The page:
Mohammad Naqvi

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Mohammad Naqvi

Documentaries

Naqvi’s strong sense of multi-culturalism

Dawn

Mohammad Naqvi

Still reeling from the fact that his film Shame premiered as a work-in-progress at the recent 31st annual Toronto International Film Festival — one of the most renowned and competitive film festivals in the world — and received standing ovations at all the showings, 27-year-old Mohammad Naqvi has it made. And while the festival was no doubt a “very uplifting experience”, he was also “humbled to be in the presence of such amazing film-makers”. With the hangover almost over and Naqvi heading straight into editing, he took time out to talk to Zofeen T. Ebrahim for Images between giving “technical finishes” to the film, and working on “some additional story development”….

Q. Why documentaries?

A. I have worked in both narrative features and documentaries, and although you never know what your finished story is going to be in either case, with documentaries you have even less knowledge of what story you will end up with. Documentaries, for this reason, are simply more exciting.

Q. Is there anything in common between a film-maker and a journalist?

A. Both tell stories. However, journalism, by definition, has to be objective. Film-making is subjective. A successful film has to have a definitive point of view. Having a definitive point of view — or subjectivity — can sometimes get you in trouble if you are a journalist.

Q. Do you think a documentary has the ability to force change? How? Why so for a country like ours?

A. I think films, documentary or otherwise, can be catalysts of change. In any country, ours included, a good film can serve as a mirror to the nation — it can help us accept our reality. Owning this reality, including its flaws and its strengths, is how nations progress; this progress can manifest itself socially or ideologically.

Q. But do you agree that documentaries barely enjoy the same attention that commercial movies do?

A. The trend is changing here in this part of the world as well as in Pakistan. Audiences the world over are becoming more sophisticated and want to watch a broader range of films.

Q. Why not go into commercial films?

A. I am not sure what you mean by commercial films. If you mean why I’ve not made films that have been commercial, then I disagree. Most of the projects I have worked on, even if they are arty in nature, have been distributed the world over on a variety of platforms including theatrical, broadcast, cable, and DVD.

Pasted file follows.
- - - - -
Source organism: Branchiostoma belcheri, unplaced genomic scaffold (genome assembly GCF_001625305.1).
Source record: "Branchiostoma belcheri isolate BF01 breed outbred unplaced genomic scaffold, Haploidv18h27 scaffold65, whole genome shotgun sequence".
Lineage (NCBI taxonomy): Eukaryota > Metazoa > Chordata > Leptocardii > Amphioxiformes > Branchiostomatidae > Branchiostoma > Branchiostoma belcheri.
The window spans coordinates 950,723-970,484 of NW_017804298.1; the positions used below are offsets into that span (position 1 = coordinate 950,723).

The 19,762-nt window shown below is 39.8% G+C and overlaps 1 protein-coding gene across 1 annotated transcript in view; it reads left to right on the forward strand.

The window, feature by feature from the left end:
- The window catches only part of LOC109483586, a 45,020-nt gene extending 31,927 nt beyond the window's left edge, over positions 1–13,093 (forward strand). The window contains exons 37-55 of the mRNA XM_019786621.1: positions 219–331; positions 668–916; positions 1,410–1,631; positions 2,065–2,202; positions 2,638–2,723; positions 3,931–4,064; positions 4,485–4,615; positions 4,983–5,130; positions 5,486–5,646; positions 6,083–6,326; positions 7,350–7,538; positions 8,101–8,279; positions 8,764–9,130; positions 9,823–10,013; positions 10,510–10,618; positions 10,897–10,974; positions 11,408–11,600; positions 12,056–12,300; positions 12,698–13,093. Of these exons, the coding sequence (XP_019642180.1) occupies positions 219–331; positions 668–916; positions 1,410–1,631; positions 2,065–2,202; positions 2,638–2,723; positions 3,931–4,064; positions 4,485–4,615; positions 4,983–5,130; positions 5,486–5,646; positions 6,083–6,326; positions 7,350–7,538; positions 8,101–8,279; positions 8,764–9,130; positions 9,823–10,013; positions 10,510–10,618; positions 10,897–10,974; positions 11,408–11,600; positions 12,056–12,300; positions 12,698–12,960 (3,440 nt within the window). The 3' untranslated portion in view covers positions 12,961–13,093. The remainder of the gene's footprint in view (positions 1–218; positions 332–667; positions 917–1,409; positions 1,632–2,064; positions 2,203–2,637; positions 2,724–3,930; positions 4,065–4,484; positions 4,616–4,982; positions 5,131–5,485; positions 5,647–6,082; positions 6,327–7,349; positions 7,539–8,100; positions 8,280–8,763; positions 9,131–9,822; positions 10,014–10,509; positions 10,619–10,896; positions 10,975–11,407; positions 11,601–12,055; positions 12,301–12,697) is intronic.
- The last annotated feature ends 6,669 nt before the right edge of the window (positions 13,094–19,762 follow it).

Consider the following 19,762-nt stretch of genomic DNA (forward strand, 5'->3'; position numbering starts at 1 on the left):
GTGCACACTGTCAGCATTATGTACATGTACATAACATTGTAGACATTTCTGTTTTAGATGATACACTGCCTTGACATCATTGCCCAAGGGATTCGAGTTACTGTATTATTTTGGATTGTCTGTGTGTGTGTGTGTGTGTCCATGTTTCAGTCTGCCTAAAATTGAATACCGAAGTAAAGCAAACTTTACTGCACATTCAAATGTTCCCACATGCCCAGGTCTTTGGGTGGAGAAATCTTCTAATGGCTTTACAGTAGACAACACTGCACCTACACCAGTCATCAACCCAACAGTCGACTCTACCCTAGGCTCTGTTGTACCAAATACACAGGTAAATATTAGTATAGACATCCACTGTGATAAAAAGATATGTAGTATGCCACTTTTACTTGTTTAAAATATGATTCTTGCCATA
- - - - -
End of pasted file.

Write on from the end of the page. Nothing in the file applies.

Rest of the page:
But if you mean why I have not gone into making mainstream cinema, I am still young and in no way would I shy away from taking on projects that are mainstream and still have artistic merit. I just have not had the opportunity yet.

‘I never approach a project to highlight a social wrong — quite the opposite. If anything, I like to approach stories in a positive way. Shame is essentially a story of triumph and achieving the impossible. Mukhtaran is also a hero of our country — a woman who shatters the unfortunate western stereotype of Muslim women being weak and powerless. She is, therefore, a huge right in our country’s social fabric,’ says Mohammad Naqvi


Q. How many movies have you made so far?

A. I produced and directed Terror’s Children in 2003. It was a television documentary specially profiling Afghan refugee children living in Karachi. The movie launched the Discovery-Times Channel, a joint venture between The New York Times and the Discovery Communications Group. I also won the Overseas Press Club of America-Carl Spielvogel Award and Saja (South Asian Journalism) award for that.

My first experience as a producer was on a narrative feature drama called BigRiver (2006). It is a post-9/11 road trip movie between three strangers: a Pakistani, a Japanese tourist and an American girl who, due to various circumstances, end up traveling together through the American Southwest. Big River premiered at the Berlin Film Festival earlier this year and is currently being theatrically released the world over. This was a great opportunity because I got to work with an established team of co-producers from Japan, with legendary director Takeshi Kitano’s company, Office Kitano.

I also directed and wrote Hide in 2004. This short film was made for the Berlin Talent Campus, Berlin Film Festival 2004. It explores sexual dynamics in a conservative Muslim couple and the subsequent duality the couple has to live in to exist in their community.

Shame, in 2006, is my first feature length documentary that I have directed and produced. It is also my favorite. It is the most inspiring of all the stories I have worked on.

Q. Is some or the other social cause always your theme?

A. Let’s see what fate has in store for me.

Q. Do you think there is no dearth of social wrongs in our culture for you to take up? Any other issue you’re raring to tackle?

A. I never approach a project to highlight a social wrong — quite the opposite. If anything, I like to approach stories in a positive way. Shame is essentially a story of triumph and achieving the impossible. Mukhtaran is also a hero of our country — a woman who shatters the unfortunate western stereotype of Muslim women being weak and powerless. Mukhtaran is, therefore, a huge ‘right’ in our country’s social fabric.

Q. How do you view the feudal system in our country?

A. I can only comment on the feudal system in Meerwala — the system that allowed Mukhtaran’s tragedy to occur. I find it abhorrent and a cancer that prevents our country from progressing.

Q. Are you inspired by any documentarist? Any in South Asia?

A. I am only inspired by the subjects of my films, for only they inform my work.

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